Approximately 7 million children are born in Nigeria every year and, according to the 2014 National Nutrition and Health Survey, only 25 per cent are exclusively breastfed from 0-6 months of age.
“We know that the pressure to give water to newborns in addition to breast milk is high. But the stomach of a baby is so small it can barely hold 60 millilitres of liquid and when it is filled with water, it leaves no room for breast milk and its life sustaining nutrients,” said Arjan de Wagt, UNICEF Nigeria Chief of Nutrition.
“Babies who are fed nothing but breastmilk from the moment they are born until they are six months old grow and develop better. Breast milk gives a child a head start in life and a chance to fight child malnutrition later in life.”
Nigeria is making progress in exclusive breastfeeding very slowly. Over ten years, Nigeria has increased its exclusive breastfeeding rate from 12 per cent to only 25 per cent. By comparison, in 1994, both Ghana and Nigeria had both exclusive breastfeeding rates of 7.4, but by 2013 Ghana had moved up to 63 per cent.
Nigeria’s lack of progress in exclusive breastfeeding denies millions of newborns in Nigeria the benefits of breast milk. Research shows that an exclusively breastfed child is 14 times less likely to die in the first six months than a non-breastfed child and that breastfeeding drastically reduces deaths from acute respiratory infection and diarrhoea; two major child killer diseases.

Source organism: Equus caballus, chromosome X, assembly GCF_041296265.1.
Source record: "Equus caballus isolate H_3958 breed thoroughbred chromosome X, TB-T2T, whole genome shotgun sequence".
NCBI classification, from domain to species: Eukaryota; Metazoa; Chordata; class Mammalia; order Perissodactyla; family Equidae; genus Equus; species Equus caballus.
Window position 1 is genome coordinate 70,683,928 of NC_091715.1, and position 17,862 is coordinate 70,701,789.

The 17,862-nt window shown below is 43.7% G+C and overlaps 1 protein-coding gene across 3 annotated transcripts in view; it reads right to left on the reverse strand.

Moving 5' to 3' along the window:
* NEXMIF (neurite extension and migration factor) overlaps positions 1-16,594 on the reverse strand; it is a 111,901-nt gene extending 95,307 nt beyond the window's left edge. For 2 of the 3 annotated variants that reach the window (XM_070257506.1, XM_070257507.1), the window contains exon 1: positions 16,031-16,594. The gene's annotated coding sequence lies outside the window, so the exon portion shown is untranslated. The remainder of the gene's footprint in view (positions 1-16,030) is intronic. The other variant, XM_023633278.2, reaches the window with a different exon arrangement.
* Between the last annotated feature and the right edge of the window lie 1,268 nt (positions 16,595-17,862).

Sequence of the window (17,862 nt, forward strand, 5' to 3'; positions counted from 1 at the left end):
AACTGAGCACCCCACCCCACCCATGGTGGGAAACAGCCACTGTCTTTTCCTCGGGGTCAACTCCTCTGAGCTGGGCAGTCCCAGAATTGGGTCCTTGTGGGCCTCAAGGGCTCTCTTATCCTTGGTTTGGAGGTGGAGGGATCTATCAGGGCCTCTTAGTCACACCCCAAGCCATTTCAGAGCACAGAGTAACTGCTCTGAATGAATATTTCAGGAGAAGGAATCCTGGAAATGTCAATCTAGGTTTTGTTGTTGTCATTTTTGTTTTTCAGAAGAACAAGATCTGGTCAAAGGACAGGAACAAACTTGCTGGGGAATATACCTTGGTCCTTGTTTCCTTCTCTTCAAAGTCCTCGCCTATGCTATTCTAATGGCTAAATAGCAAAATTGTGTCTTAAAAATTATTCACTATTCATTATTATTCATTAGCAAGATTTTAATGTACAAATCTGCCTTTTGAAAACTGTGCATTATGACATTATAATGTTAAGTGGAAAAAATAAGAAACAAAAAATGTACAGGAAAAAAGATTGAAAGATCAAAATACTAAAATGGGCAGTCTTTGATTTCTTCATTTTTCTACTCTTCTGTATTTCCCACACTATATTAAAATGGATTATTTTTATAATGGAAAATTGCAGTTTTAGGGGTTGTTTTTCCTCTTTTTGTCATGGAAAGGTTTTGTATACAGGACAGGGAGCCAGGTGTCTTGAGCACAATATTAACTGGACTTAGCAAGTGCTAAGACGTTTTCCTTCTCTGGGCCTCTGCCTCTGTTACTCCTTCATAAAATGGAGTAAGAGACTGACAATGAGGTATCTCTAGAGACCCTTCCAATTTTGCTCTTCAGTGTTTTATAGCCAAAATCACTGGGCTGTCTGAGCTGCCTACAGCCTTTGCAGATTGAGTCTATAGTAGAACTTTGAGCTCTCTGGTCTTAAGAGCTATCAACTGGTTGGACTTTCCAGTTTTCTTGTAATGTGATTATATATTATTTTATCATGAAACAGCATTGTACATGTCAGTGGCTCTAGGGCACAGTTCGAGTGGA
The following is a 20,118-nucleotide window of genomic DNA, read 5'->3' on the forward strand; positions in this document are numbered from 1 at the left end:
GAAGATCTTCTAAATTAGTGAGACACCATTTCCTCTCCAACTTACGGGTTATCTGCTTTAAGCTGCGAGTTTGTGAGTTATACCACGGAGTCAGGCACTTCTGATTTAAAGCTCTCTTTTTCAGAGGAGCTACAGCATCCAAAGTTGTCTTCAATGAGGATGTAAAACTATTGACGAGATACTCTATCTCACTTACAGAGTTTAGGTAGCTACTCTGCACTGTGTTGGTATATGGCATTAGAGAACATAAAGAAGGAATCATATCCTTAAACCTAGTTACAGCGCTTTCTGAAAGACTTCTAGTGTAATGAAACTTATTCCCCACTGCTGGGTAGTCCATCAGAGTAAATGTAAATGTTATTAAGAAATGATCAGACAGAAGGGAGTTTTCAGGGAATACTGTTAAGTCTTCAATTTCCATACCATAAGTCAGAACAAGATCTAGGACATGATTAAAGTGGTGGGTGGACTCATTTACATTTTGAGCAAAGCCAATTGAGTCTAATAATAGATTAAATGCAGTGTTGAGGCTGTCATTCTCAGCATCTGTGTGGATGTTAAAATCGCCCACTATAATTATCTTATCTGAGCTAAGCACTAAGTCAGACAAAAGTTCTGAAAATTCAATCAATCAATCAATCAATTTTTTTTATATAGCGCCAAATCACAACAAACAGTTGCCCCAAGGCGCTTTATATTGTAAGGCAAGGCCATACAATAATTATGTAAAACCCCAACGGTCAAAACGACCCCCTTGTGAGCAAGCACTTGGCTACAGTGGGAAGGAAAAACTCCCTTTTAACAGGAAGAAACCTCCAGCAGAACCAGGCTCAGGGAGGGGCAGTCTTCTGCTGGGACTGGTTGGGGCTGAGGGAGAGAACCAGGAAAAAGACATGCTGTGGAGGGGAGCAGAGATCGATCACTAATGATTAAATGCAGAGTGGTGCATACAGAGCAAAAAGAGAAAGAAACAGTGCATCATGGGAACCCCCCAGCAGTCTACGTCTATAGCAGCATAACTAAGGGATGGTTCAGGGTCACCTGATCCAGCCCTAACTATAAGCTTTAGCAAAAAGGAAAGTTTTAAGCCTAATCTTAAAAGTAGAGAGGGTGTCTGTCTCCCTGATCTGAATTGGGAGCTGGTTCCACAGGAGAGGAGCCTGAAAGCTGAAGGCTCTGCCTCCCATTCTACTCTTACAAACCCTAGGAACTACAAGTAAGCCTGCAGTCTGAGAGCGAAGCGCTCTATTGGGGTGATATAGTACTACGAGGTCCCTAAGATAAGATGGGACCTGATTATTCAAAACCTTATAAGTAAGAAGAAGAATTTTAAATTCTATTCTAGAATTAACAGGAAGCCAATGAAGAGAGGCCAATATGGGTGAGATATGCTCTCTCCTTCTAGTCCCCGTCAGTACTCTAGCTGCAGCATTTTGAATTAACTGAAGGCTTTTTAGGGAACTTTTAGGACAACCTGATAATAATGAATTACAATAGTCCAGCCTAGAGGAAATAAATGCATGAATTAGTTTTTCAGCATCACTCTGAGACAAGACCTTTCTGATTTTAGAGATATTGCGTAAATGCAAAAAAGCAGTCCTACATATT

The National Food and Nutrition policy 2014- 2019 has a strong exclusive breastfeeding component and while UNICEF has welcomed the policy it urges the Government of Nigeria to include a budget line for nutrition in the health sector budget and a timely release of budget for immediate programming.
UNICEF also commends the initiative of the wife of the President, Mrs. Aisha Buhari, that was announced in July to address child malnutrition and recommends that exclusive breastfeeding should be a strong component of her initiative.
“Lack of exclusive breastfeeding is implicated in the current high rate of child malnutrition in Nigeria,’ noted Jean Gough, UNICEF Representative in Nigeria. “Exclusive breastfeeding is free and breast milk is readily available, so exclusive breastfeeding should be our first strategy in fighting child malnutrition,’ she noted.